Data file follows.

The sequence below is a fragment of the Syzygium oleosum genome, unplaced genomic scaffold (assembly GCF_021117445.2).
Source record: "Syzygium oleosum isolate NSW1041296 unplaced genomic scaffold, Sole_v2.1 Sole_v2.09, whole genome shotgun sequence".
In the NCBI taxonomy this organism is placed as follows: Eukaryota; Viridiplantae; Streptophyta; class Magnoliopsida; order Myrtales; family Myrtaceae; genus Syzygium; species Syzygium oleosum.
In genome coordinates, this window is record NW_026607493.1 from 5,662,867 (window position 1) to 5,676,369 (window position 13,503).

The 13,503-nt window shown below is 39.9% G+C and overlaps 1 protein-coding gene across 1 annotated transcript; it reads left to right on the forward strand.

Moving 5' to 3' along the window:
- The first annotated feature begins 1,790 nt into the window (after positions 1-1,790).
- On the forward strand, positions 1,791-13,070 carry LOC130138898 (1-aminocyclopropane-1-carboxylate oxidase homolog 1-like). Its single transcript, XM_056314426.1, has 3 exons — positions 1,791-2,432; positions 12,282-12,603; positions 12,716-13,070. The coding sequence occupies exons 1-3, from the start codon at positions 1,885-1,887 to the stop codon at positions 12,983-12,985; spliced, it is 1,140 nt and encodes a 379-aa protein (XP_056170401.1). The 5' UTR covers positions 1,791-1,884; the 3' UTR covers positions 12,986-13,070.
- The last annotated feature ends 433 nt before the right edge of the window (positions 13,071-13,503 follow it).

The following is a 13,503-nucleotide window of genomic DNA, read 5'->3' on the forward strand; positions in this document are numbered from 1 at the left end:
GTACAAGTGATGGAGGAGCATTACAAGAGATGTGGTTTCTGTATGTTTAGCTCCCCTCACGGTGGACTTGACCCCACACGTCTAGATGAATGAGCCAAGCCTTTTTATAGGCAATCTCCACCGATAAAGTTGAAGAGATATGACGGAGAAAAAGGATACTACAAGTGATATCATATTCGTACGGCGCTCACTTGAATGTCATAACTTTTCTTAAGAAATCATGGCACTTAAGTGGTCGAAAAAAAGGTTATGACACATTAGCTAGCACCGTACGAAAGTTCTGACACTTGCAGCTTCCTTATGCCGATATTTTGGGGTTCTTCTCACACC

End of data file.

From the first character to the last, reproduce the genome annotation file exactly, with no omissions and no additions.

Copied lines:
The sequence below is a fragment of the Syzygium oleosum genome, unplaced genomic scaffold (assembly GCF_021117445.2).
Source record: "Syzygium oleosum isolate NSW1041296 unplaced genomic scaffold, Sole_v2.1 Sole_v2.09, whole genome shotgun sequence".
In the NCBI taxonomy this organism is placed as follows: Eukaryota; Viridiplantae; Streptophyta; class Magnoliopsida; order Myrtales; family Myrtaceae; genus Syzygium; species Syzygium oleosum.
In genome coordinates, this window is record NW_026607493.1 from 5,662,867 (window position 1) to 5,676,369 (window position 13,503).

The 13,503-nt window shown below is 39.9% G+C and overlaps 1 protein-coding gene across 1 annotated transcript; it reads left to right on the forward strand.

Moving 5' to 3' along the window:
- The first annotated feature begins 1,790 nt into the window (after positions 1-1,790).
- On the forward strand, positions 1,791-13,070 carry LOC130138898 (1-aminocyclopropane-1-carboxylate oxidase homolog 1-like). Its single transcript, XM_056314426.1, has 3 exons — positions 1,791-2,432; positions 12,282-12,603; positions 12,716-13,070. The coding sequence occupies exons 1-3, from the start codon at positions 1,885-1,887 to the stop codon at positions 12,983-12,985; spliced, it is 1,140 nt and encodes a 379-aa protein (XP_056170401.1). The 5' UTR covers positions 1,791-1,884; the 3' UTR covers positions 12,986-13,070.
- The last annotated feature ends 433 nt before the right edge of the window (positions 13,071-13,503 follow it).

The following is a 13,503-nucleotide window of genomic DNA, read 5'->3' on the forward strand; positions in this document are numbered from 1 at the left end:
GTACAAGTGATGGAGGAGCATTACAAGAGATGTGGTTTCTGTATGTTTAGCTCCCCTCACGGTGGACTTGACCCCACACGTCTAGATGAATGAGCCAAGCCTTTTTATAGGCAATCTCCACCGATAAAGTTGAAGAGATATGACGGAGAAAAAGGATACTACAAGTGATATCATATTCGTACGGCGCTCACTTGAATGTCATAACTTTTCTTAAGAAATCATGGCACTTAAGTGGTCGAAAAAAAGGTTATGACACATTAGCTAGCACCGTACGAAAGTTCTGACACTTGCAGCTTCCTTATGCCGATATTTTGGGGTTCTTCTCACACC